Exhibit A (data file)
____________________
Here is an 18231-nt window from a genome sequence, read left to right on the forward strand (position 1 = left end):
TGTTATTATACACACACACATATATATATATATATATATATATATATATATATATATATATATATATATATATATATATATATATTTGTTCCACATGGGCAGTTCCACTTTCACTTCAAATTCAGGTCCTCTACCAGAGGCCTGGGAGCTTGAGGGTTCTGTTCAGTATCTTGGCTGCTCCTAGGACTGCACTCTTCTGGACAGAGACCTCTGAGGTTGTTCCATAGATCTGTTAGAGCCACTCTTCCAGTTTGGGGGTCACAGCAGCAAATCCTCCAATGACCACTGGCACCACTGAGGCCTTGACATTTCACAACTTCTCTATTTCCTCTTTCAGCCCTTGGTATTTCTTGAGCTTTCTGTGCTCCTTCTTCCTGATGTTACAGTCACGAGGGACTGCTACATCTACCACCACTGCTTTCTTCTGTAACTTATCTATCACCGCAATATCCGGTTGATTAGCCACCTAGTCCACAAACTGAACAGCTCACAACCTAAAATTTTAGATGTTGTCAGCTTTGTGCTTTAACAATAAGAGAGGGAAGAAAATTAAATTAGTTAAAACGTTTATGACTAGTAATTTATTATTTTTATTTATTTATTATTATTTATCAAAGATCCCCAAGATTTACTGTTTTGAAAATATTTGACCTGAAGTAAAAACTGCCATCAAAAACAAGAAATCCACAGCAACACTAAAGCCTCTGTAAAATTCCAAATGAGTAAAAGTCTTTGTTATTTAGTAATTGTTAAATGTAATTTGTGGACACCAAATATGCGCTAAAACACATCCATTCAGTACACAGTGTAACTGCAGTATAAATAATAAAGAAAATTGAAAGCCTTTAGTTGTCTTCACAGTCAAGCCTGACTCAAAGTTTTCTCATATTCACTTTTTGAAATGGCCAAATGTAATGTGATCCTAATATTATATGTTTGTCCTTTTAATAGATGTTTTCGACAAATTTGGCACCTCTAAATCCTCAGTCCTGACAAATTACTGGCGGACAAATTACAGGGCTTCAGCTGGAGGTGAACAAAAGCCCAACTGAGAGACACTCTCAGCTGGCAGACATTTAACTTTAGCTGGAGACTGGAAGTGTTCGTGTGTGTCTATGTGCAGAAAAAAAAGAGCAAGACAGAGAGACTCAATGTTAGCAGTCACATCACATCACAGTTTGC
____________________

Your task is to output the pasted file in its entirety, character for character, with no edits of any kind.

Here is an 18231-nt window from a genome sequence, read left to right on the forward strand (position 1 = left end):
TGTTATTATACACACACACATATATATATATATATATATATATATATATATATATATATATATATATATATATATATATATATATTTGTTCCACATGGGCAGTTCCACTTTCACTTCAAATTCAGGTCCTCTACCAGAGGCCTGGGAGCTTGAGGGTTCTGTTCAGTATCTTGGCTGCTCCTAGGACTGCACTCTTCTGGACAGAGACCTCTGAGGTTGTTCCATAGATCTGTTAGAGCCACTCTTCCAGTTTGGGGGTCACAGCAGCAAATCCTCCAATGACCACTGGCACCACTGAGGCCTTGACATTTCACAACTTCTCTATTTCCTCTTTCAGCCCTTGGTATTTCTTGAGCTTTCTGTGCTCCTTCTTCCTGATGTTACAGTCACGAGGGACTGCTACATCTACCACCACTGCTTTCTTCTGTAACTTATCTATCACCGCAATATCCGGTTGATTAGCCACCTAGTCCACAAACTGAACAGCTCACAACCTAAAATTTTAGATGTTGTCAGCTTTGTGCTTTAACAATAAGAGAGGGAAGAAAATTAAATTAGTTAAAACGTTTATGACTAGTAATTTATTATTTTTATTTATTTATTATTATTTATCAAAGATCCCCAAGATTTACTGTTTTGAAAATATTTGACCTGAAGTAAAAACTGCCATCAAAAACAAGAAATCCACAGCAACACTAAAGCCTCTGTAAAATTCCAAATGAGTAAAAGTCTTTGTTATTTAGTAATTGTTAAATGTAATTTGTGGACACCAAATATGCGCTAAAACACATCCATTCAGTACACAGTGTAACTGCAGTATAAATAATAAAGAAAATTGAAAGCCTTTAGTTGTCTTCACAGTCAAGCCTGACTCAAAGTTTTCTCATATTCACTTTTTGAAATGGCCAAATGTAATGTGATCCTAATATTATATGTTTGTCCTTTTAATAGATGTTTTCGACAAATTTGGCACCTCTAAATCCTCAGTCCTGACAAATTACTGGCGGACAAATTACAGGGCTTCAGCTGGAGGTGAACAAAAGCCCAACTGAGAGACACTCTCAGCTGGCAGACATTTAACTTTAGCTGGAGACTGGAAGTGTTCGTGTGTGTCTATGTGCAGAAAAAAAAGAGCAAGACAGAGAGACTCAATGTTAGCAGTCACATCACATCACAGTTTGC